*Note* This scheduling program was not designed by folks who do a lot with APA Style and unfortunately it defaults to listing authors in alphabetical order. We cannot fix this for this online schedule, but the author orders are posted in the order submitted in the printed program available via pdf here.
Structured Discussion [clear filter]
Friday, March 6

1:05pm PST

Faculty Leadership: Challenges and Strategies
Resources exist for women interested in moving into administrative leadership positions (e.g., HERS program). However, there is little guidance for those interested in leadership opportunities within the faculty (e.g., department chair, faculty committee chair). Knowing that service is often evaluated in promotion and tenure decisions with less emphasis than teaching and scholarship, junior faculty often wait until after they are tenured to become significantly involved in faculty governance. However, this impedes them from having a track record necessary to be perceived as faculty leaders amongst their colleagues and by the administration (Chrisler, Herr, & Murstein, 1998). For women, there are still additional hurdles for entering leadership positions, because institutions which reproduce inequality within their governance structure are resistant to change (Dean, Bracken, & Allen, 2009). Although women are able to move into leadership roles (e.g., department chairs) in traditionally male-dominated professions, they are still expected to exhibit both masculine/agentic and feminine/communal behaviors in order to be successful (Isaac, Griffin, & Carnes, 2010). Formal faculty influence in institutional governance is steadily decreasing (O’Meara, LaPointe Terosky, & Neumann, 2008), yet faculty involvement directly affects the strength and influence of their participation in critical institutional decisions. This structured discussion will be facilitated by women who serve (or have served) in such roles in recent years. We will discuss strategies for becoming an effective faculty leader (e.g., networking, cultivating a reputation as an independent thinker, understanding the culture and political climate of the institution, as well as the issues affecting higher education) based upon personal experiences, as well as the existing literature (e.g., Kezar & Lester, 2009; Lester & Kezar, 2012; Schoorman & Acker-Hocevar, 2010). NOTE: Sponsored by the Early Career Caucus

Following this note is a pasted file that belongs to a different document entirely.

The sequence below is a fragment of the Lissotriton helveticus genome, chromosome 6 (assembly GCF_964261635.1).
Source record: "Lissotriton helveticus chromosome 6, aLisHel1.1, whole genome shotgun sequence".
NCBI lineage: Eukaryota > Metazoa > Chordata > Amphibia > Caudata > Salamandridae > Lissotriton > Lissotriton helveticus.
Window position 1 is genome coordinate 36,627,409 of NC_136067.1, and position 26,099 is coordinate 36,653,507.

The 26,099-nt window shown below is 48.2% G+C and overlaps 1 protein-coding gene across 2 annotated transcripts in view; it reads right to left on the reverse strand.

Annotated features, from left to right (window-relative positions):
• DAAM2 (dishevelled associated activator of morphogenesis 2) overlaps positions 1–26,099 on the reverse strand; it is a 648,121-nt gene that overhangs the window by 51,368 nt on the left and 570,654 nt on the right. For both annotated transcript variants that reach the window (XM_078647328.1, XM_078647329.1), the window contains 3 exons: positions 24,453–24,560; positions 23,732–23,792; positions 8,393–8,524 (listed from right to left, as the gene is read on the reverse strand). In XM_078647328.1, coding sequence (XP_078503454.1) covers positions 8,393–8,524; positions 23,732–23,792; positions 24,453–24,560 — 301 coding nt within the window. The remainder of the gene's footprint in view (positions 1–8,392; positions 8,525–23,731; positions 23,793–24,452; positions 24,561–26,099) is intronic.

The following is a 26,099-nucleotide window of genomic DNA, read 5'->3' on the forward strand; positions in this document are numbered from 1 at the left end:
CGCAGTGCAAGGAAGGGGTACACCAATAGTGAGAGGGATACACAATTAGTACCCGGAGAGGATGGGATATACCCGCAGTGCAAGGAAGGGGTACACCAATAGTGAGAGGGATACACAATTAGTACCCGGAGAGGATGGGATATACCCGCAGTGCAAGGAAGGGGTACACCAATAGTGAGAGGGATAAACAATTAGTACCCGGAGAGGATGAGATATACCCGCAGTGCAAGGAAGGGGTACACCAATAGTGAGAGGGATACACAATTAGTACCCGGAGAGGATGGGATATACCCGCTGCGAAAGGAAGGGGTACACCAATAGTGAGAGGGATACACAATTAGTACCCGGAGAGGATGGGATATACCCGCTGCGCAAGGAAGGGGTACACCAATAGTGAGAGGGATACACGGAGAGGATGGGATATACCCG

Friday March 6, 2015 1:05pm - 2:05pm PST
Gold Rush A

2:25pm PST

Advocating for Action: Psychology and Ferguson
Media coverage of Michael Brown’s murder and Ferguson protests have brought into the national spotlight issues that have affected communities of color, particularly black communities, for decades. Although various activist organizations have joined in solidarity with this movement (Bosman, 2014), mainstream media attention is waning and the U.S. government has taken a passive approach (Horwitz & Kindy, 2014; Trott, 2014). As students in counseling psychology, we have found ourselves wondering what the role of psychologists (and future psychologists) can and should be in this movement. Within our own graduate program, a discussion group has evolved out of these events, but deciding how to take action beyond discussion has proven more difficult to accomplish. Racial justice is long overdue--over 150 years since the abolition of slavery, and we are still waiting. Considering the conference theme, we seek to explore what restorative justice might look like in in the case of communities like Ferguson. In areas with a long history of institutional power being used to exploit and oppress, where might the community even begin to restore justice? How can psychologists be most helpful to the social movements already in progress to combat these injustices? What about graduate students? Certainly, research on white privilege and racial prejudice has been one major contribution of the field and should not be discounted. For example, Eberhardt, Goff, Purdie and Davies (2004) found that white males processed weapon imagery faster when primed with black male faces compared to the no-prime control and processed these same images slower when primed with white faces compared to the no-prime control. Although published in 2004, the research remains pertinent today and has clear implications for legislation surrounding events like Michael Brown’s murder. But what is our responsibility to more immediate action when innocent people are dying?

Friday March 6, 2015 2:25pm - 3:25pm PST
Gold Rush A

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